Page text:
UK households spent a total of £10.5 billion on DIY in 2012 – equivalent to around £400 each - the lowest total since 2000 and the fifth successive annual fall.
The figures from Lloyds TSB show a fall of 8 per cent in real terms after allowing for inflation from the £11.3 billion spent in 2011 and a third lower than the peak of £15.5 billion in 2004.
Expenditure on tools and equipment for home improvements dropped 6 per cent from £3.6 billion in 2011 to £3.4 billion last year, while spending on DIY materials including paint fell 9 per cent to £7.0 billion.
In terms of paying for tradesmen's services, the total also fell between 2011 and 2012, by 7 per cent in real terms from £7.8billion to £7.2billion.
Over the past 10 years, spending on DIY increased by 13 per cent between 2002 and 2007 during the housing market boom with a 42 per cent rise in spending on tools. Since the, the decline in real DIY spending has fallen by a quarter.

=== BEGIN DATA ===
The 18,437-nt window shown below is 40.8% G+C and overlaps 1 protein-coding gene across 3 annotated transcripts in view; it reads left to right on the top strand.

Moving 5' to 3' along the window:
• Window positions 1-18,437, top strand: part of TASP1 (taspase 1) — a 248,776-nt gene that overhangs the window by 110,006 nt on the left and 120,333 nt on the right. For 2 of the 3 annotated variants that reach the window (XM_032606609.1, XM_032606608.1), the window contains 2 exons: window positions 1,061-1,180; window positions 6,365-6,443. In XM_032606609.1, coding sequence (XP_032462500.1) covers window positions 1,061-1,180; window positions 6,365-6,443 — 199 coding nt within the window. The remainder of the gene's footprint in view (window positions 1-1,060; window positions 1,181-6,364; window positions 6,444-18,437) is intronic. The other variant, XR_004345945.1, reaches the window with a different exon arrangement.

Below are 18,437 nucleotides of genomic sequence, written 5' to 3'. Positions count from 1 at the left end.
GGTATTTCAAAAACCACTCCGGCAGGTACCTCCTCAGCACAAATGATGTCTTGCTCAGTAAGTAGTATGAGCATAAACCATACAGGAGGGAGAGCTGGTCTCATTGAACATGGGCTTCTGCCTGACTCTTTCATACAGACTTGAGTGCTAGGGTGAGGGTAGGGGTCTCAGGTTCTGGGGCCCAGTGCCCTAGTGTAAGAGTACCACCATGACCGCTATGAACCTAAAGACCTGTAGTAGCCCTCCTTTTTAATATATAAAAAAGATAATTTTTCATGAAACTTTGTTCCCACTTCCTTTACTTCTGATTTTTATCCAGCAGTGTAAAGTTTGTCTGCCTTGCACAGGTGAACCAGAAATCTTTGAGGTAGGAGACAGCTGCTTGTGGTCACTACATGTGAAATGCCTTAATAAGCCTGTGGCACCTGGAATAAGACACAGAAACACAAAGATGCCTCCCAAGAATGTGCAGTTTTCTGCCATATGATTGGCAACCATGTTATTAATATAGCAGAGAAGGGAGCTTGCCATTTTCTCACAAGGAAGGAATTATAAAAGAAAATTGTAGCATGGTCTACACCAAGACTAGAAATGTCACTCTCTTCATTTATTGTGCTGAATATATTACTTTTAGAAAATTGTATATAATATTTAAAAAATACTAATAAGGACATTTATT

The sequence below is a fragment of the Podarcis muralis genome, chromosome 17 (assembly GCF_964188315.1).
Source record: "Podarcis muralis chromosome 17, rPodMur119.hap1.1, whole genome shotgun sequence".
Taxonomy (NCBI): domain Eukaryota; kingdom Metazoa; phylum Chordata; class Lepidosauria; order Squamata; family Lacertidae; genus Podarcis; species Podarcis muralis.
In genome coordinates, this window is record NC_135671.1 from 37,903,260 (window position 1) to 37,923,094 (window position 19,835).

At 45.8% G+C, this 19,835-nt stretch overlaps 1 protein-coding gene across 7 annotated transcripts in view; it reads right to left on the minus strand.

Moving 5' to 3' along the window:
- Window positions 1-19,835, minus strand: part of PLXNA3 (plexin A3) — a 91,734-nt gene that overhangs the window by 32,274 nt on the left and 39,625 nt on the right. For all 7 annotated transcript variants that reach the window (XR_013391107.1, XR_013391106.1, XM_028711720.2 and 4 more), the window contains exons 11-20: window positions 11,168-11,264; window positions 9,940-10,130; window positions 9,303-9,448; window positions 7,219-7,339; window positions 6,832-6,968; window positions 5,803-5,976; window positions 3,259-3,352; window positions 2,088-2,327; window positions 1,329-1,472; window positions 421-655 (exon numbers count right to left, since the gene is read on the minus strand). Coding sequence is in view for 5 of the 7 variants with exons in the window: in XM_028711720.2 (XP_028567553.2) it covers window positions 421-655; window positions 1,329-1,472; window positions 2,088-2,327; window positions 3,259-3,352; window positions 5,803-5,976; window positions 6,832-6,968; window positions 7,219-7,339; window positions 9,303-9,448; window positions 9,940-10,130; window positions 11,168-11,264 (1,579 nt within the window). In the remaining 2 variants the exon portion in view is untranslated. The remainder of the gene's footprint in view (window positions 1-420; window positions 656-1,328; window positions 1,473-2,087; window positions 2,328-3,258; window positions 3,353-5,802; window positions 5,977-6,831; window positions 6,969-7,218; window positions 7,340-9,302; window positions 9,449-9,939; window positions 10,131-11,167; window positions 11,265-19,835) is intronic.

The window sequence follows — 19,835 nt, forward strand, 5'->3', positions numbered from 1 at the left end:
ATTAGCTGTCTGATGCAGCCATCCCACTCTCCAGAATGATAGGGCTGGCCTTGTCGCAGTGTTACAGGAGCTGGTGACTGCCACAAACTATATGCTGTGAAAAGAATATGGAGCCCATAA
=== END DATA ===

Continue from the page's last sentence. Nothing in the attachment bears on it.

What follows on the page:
Nitesh Patel, Lloyds TSB Housing Economist, aaid: "The continuing squeeze on discretionary incomes and the subdued state of the housing market is causing many householders to reduce their spending on home improvements. With economic conditions expected to remain challenging, the current squeeze on spending on both DIY and tradesmen is likely to continue for some time yet."